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We Can Take the FRG from Annoying to Needed

Family embrace their Soldier of 3rd Infantry Division Sustainment Brigade minutes prior to his departure. (U.S. Army/Candace Mundt)
Family embrace their Soldier of 3rd Infantry Division Sustainment Brigade minutes prior to his departure. (U.S. Army/Candace Mundt)

The Family Readiness Group (FRG) -- it is almost an obscene word to some of us. To others it's like a bad taste in our mouths. Remember that one time one spouse got a little power hungry and decided to push "rank?" Or maybe you just chalk the whole thing up to be nothing better than a rumor mill or someone trying to get brownie points.

You know what, I get it -- I really do. Take it from someone who has dragged their feet when asked to volunteer. I think most all of us have been there at some time -- reluctant to participate, hesitant to step up, disinclined to be a part of the FRG.

Do you ever think that maybe the problem isn't the FRG itself? Perhaps it is not even really the people who make up the FRG. (Or insert your other problem with the FRG here.)

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Maybe the real problem is that it is just another commitment to add to our already too crowded lives. Maybe it's that to us who are the "family" part of the readiness group, the is whole thing just something else to add to our already much to long list. It is another obligation to fulfill, and an addition to the endless boxes to check. It is something we have to add to our already overwhelmed lives.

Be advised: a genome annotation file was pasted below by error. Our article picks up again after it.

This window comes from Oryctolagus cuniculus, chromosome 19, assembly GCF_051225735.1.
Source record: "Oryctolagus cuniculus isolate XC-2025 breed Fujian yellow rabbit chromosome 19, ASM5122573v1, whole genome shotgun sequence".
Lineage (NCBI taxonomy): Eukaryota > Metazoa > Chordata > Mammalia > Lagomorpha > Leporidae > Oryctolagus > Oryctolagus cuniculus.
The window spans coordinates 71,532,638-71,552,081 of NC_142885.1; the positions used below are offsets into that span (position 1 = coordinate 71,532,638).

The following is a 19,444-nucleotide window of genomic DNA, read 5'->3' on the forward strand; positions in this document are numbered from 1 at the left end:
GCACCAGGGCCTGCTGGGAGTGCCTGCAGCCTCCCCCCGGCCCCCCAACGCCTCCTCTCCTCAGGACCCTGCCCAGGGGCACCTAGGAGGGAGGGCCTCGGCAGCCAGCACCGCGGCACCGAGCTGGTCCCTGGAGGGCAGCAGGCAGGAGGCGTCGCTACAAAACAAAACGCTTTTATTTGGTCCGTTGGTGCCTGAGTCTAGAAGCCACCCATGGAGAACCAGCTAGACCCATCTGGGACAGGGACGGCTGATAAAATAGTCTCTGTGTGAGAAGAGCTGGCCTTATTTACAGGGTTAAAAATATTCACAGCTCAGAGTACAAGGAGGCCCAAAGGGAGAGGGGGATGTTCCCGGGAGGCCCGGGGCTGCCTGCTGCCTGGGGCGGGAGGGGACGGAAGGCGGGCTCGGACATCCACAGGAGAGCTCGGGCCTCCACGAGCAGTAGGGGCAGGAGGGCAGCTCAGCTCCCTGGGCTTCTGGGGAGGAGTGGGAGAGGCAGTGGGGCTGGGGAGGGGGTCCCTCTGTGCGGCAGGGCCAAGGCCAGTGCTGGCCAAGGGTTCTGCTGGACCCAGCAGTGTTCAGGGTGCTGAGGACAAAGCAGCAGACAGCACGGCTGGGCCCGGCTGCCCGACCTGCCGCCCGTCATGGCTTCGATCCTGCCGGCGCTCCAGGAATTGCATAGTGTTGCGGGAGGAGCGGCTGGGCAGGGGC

I understand. We are spouses, husbands, wives, caregivers, stay at home moms and working professionals. We are keeper of our homes. We are the very foundations that make the Army life work. We are the ones to pick up the slack, sometimes daily, for our service members.

Could it be possible the real problem with the FRG is that many of us wish instead of adding one more thing to the list, we could take one thing away?

But I suggest that this is the very reason we actually do need the FRG. We want more than information and resources. We need support. We need encouragement. We need help, and guidance, and the ability to prepare for this lifestyle. We need the tribe, community and support FRG offers.

Instead of trying to spearhead our lives on our own, or complaining about the lack of a "tribe" we should be reaching out.

What if instead of looking at it as more box checking, we considered the FRG as that needed conduit? What if instead of seeing it as an annoying, useless extra task we saw it as the way forward?

Let's make the FRG a great thing again. Let us do it together.

 

Sina is a proud military wife, sister, and daughter. When she’s not busy crafting, reading, gardening, baking, or volunteering, you can find her managing her Virtual Assistant business and writing her blog, LivingbytheMargin.com.

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